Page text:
"I have an interest in how medical jargon can be alienating to patients, the people who need to understand their treatment and diagnosis the most," she explains. "Once the person becomes part of the hospital environment, it is easy for them to feel like a patient.
"Medics are used to looking at anatomy, dealing in symptoms, diagnoses and prognoses, prescribing drugs and treatment protocols. But behind the symptoms is a person. Sometimes their voice needs to be amplified above that of the medical profession.
"I enjoy writing health books and talking directly to those people. I come up with the concept behind each book, interview relevant health professionals, patients and academics and write them up.
"It's always interesting."
She also works closely with local charity Cancer Focus, offering therapeutic writing classes and workshops to patients living with cancer and other illnesses.
She admits to being "passionate about helping others find creative self-expression" and says that people of all ages and backgrounds can benefit from creative writing exercises.
"In my Writing for Wellness workshops at Stranmillis College, one of the participants said that she felt the exercises helped her to explore some emotional blocks and enabled her to write about painful times.
"Sometimes it helps to explore life events through a fictional lens, to give yourself some distance from your story.
"I love working with both fiction writing and non-fiction narrative accounts of illness to help patients express their emotions. Research has shown that writing about traumatic, stressful or emotional events can be beneficial for both physical and psychological health, in non-clinical and clinical settings, and it is so rewarding to share in someone's creative growth.
"We gain greater insight and emotional support from reading and writing in a therapeutic setting."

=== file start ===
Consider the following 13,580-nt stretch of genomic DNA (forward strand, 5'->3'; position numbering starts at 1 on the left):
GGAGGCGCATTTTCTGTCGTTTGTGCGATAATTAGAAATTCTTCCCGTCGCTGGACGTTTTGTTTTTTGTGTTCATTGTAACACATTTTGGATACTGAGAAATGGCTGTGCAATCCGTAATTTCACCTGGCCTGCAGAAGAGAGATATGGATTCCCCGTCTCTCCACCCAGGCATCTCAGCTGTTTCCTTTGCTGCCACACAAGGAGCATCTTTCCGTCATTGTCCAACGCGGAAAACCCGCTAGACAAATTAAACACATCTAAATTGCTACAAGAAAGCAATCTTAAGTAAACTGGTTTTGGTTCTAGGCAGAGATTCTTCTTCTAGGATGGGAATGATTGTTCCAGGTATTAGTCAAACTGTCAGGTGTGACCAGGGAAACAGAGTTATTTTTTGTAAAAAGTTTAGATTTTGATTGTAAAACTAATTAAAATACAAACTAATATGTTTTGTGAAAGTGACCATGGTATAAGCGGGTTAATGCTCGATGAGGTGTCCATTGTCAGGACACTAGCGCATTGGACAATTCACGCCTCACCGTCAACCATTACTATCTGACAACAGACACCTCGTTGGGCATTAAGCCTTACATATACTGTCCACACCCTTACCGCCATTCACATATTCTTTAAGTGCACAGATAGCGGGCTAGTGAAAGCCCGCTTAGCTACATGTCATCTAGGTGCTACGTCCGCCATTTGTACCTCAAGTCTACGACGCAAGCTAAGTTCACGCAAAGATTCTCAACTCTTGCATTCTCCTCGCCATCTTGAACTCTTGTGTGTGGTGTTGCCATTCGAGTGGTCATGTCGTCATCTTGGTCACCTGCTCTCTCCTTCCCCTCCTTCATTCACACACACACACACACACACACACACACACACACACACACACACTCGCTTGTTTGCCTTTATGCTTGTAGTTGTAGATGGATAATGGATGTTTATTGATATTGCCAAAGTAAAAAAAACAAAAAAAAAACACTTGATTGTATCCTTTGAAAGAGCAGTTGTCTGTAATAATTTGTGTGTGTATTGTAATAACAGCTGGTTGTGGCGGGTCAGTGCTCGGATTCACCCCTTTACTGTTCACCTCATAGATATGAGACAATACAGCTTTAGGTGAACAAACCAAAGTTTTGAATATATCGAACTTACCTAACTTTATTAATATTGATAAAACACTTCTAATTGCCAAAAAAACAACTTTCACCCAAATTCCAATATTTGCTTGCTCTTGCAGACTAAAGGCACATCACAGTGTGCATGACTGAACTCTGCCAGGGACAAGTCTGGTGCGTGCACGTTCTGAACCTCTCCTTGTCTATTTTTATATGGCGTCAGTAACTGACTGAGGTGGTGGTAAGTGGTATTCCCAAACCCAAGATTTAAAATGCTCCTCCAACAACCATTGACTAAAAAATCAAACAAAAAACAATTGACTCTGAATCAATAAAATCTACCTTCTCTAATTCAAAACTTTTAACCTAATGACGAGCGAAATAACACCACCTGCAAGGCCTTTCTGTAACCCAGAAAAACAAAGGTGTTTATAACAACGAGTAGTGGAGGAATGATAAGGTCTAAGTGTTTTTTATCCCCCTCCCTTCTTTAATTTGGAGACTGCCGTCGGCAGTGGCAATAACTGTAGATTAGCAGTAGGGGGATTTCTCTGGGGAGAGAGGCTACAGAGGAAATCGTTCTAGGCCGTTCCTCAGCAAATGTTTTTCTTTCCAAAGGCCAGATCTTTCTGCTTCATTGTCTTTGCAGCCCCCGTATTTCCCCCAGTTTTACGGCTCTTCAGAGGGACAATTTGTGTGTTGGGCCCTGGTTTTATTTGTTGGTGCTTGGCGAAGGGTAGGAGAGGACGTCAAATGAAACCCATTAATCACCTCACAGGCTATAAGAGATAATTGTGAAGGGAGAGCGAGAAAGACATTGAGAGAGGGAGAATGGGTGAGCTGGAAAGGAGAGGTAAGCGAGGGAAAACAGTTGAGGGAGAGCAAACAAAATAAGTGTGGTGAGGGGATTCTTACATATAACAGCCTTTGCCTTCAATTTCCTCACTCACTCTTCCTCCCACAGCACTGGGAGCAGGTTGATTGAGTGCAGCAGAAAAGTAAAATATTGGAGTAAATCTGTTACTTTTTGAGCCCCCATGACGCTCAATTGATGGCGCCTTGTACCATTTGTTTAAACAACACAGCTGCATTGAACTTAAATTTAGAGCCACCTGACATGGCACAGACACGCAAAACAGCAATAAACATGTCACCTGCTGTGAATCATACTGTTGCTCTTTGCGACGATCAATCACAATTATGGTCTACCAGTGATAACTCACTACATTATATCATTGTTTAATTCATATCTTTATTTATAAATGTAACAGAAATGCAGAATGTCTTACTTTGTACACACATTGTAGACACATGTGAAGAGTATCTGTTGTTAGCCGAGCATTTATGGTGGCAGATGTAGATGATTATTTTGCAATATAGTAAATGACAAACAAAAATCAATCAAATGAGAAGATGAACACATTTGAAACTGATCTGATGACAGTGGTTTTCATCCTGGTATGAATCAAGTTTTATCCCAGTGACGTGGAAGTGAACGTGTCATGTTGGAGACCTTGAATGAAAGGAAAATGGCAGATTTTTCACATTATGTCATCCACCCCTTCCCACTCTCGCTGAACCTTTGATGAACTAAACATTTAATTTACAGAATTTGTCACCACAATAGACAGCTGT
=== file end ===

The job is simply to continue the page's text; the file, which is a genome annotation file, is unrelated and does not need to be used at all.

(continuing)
The future of fiction and non-fiction writing in Northern Ireland is something Sharon thinks a lot about. She is currently working with young writers, delivering regular workshops at the Crescent Arts Centre. "The kids at Young Scribblers are so talented and they make me laugh every week," she adds.
"I have a few who are already writing their first novels and I can see some of them definitely have writing careers ahead of them. They enjoy being in an environment where their writing is taken seriously. It isn't a hobby. They are proper writers learning their craft.
"It is easy to think that creativity has been pushed out of the curriculum but it isn't true. My daughter is always bringing home amazing stories she has written in school. Most schools recognise the need to encourage creativity and that's a very good thing."
According to the novelist, the Northern Irish crime-writing scene is currently in rude health. She cites the likes of Adrian McKinty, Brian McGilloway and Stuart Neville as homegrown crime writers whose work she loves to read, while there are a wealth of lesser-known names selling self-published books to an international audience.
"I love Irish crime writing, North and South," says Sharon. "Northern Irish crime writing is really strong at the minute. All of these writers create stand-out characters. Good crime writing is essentially driven by character, not plot, which most people find surprising.
"I've had support from the Arts Council of Northern Ireland and Southern Irish crime writer Louise Phillips, who mentored me after I received funding from the ACNI. I'm very grateful for their support."
While there isn't quite a deficiency of local women crime writers, she does think that more can be done to promote female authors here.
"Kelly Creighton's The Bones of It is well recognised as being a great novel. Claire McGowan's Paula Maguire series is also very strong.
"I think the problem has been that we haven't had the same breakout success as our Southern peers, but hopefully that is changing.
"Catriona King, Claire McGowan and myself have plenty to say and our stories stand up. Now is the time for the Northern Irish female voices to be heard and for our stories to take their place alongside our male peers."
While Dempsey still enjoys striking out as a journalist now and then, and predicts "the odd health book at some stage", for now her focus is on Little Bird and her burgeoning career as a crime writer.
It remains to be seen how the crime fiction audience will take to Declan Wells and Anna Cole, but Dempsey has high hopes.
"For now, my priority is getting the second novel finished and developing more workshops. Yes, I am working on my second novel.
"It is related to Little Bird, but I have new main characters working in the same Serious Crime Unit as Anna and Declan. Time will tell how that pans out."